If you are a motorcyclist or plan to become one in the near future, you are certainly wondering about the risks and rules to follow. There are many offences but they are divided into different categories, each with its own specificities. In order to give you a clearer picture, and to prevent you from losing your driving licence, we have prepared a summary of the main categories of offences relating to two-wheelers.
Penalties pointDepending on the type of offence and any aggravating features associated with the offence, you will get a number of penalty point. The following table will show you the number of points associated with each kind of offence.
If you accumulate 12 or more penalties points within a three year period, the court must disqualify you for a minimum of six months, unless you can establish exceptional hardship or some other special mitigation
Following the Road Traffic (New Drivers) Act 1995, every rider who passed their driving test since 1st June 1997 have two-year probationnary period from the date that they acquire their full licence . Within 2 years if you accumulate 6 points, the DVLA will revoke it. It means that in order to drive again you 'll have to apply to the DVLA for a provisional driving licence, successfully pass the theroy and full driving test, and are bound by all the Provisional Driver requirements until you pass your test again.
Penalties point depends on the type of offence and any aggravating features associated with the offence, you will get a number of penalty point. The following table will show you the number of points associated with each kind of offence. If you accumulate 12 or more penalties points within a three year period, the court must disqualify you for a minimum of six months, unless you can establish exceptional hardship or some other special mitigation Following the Road Traffic (New Drivers) Act 1995, every rider who passed their driving test since 1st June 1997 have two-year probationnary period from the date that they acquire their full licence . Within 2 years if you accumulate 6 points, the DVLA will revoke it. It means that in order to drive again you 'll have to apply to the DVLA for a provisional driving licence, successfully pass the theroy and full driving test, and are bound by all the Provisional Driver requirements until you pass your test again. Here are some examples of offences that are unfortunately quite common among motorcyclists. For each offence, we will tell you the risks involved and hope that this will be able to stop deterring you if it has not already been done.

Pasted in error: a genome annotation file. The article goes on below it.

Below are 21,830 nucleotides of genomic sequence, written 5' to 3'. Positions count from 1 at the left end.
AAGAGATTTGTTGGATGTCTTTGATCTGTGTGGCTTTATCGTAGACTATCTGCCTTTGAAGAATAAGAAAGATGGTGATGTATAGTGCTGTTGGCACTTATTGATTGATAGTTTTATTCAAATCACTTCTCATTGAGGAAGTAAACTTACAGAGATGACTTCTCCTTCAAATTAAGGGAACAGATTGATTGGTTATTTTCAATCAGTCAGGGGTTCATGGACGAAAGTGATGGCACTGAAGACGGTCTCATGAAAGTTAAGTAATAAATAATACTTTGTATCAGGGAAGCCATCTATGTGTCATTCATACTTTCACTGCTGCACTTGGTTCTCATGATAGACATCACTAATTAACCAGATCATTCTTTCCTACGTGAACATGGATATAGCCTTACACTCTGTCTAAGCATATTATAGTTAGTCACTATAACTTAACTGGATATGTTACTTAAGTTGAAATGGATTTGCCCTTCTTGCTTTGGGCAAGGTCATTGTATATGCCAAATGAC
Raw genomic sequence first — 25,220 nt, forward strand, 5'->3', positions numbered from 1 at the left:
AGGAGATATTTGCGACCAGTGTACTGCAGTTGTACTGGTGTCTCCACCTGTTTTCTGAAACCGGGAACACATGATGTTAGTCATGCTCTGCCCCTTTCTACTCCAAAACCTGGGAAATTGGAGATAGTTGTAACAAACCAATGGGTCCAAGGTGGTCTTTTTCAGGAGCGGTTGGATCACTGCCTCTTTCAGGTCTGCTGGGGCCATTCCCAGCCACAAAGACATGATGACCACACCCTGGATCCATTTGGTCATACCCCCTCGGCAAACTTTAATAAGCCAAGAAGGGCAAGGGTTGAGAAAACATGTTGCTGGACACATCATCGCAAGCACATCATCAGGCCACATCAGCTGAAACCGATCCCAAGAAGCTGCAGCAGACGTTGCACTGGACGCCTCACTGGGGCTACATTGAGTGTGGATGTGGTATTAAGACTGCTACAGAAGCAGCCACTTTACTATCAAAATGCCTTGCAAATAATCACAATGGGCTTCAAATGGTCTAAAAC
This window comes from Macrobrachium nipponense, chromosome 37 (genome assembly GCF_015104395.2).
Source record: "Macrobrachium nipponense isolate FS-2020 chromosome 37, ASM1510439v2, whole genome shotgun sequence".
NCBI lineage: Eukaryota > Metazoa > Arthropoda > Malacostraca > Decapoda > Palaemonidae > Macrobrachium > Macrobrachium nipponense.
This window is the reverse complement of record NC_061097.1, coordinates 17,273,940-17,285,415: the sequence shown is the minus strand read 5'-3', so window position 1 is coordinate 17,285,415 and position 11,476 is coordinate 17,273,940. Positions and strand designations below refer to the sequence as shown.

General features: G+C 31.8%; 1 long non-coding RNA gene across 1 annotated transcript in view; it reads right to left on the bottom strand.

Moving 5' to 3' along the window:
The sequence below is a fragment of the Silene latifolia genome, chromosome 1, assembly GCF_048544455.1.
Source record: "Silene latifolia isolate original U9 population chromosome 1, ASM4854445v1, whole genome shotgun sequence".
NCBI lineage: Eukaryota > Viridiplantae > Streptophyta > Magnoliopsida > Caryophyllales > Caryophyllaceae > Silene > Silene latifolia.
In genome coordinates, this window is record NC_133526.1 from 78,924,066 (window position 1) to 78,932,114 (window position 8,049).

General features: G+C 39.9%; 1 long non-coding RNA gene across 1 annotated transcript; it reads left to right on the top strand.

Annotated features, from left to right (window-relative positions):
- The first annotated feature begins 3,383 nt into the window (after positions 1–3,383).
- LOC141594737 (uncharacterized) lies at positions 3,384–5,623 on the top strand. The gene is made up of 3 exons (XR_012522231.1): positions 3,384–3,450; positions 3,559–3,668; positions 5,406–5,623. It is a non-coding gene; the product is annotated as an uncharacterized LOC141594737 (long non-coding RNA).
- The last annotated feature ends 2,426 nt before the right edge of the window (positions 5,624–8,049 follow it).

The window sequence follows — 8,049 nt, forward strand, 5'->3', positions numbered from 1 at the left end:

1) Careless of dangerous ridingAccording to the courts , there are many examples of dangerous riding (Failing to stop for police, ignoring the speed limit, agressive riding...) According to Section two of the Road Traffic Act, it’s a criminal offence for you to dangerously drive or ride a mechanically propelled vehicle in a public place.
If your riding has caused the death of another person, then you have committed the offence of death by dangerous driving. In 2003 the maximum sentence for this was increased from 10 to 14 years, meaning that you could potentially be faced with a lengthy prison sentence, alongside a two year driving ban and a mandatory retake of the driving test to regain your licence.
There are two related offences – causing death by careless driving/riding and causing death by careless driving while under the influence of drugs or drink driving. If you are found to have caused death by careless riding alone, the sentences are less severe. The maximum custodial sentence is five years along with a mandatory one year driving disqualification or three to 11 penalty points. Investigations into such matters are carried out by experienced police officers and if accused, the rider will need expert help.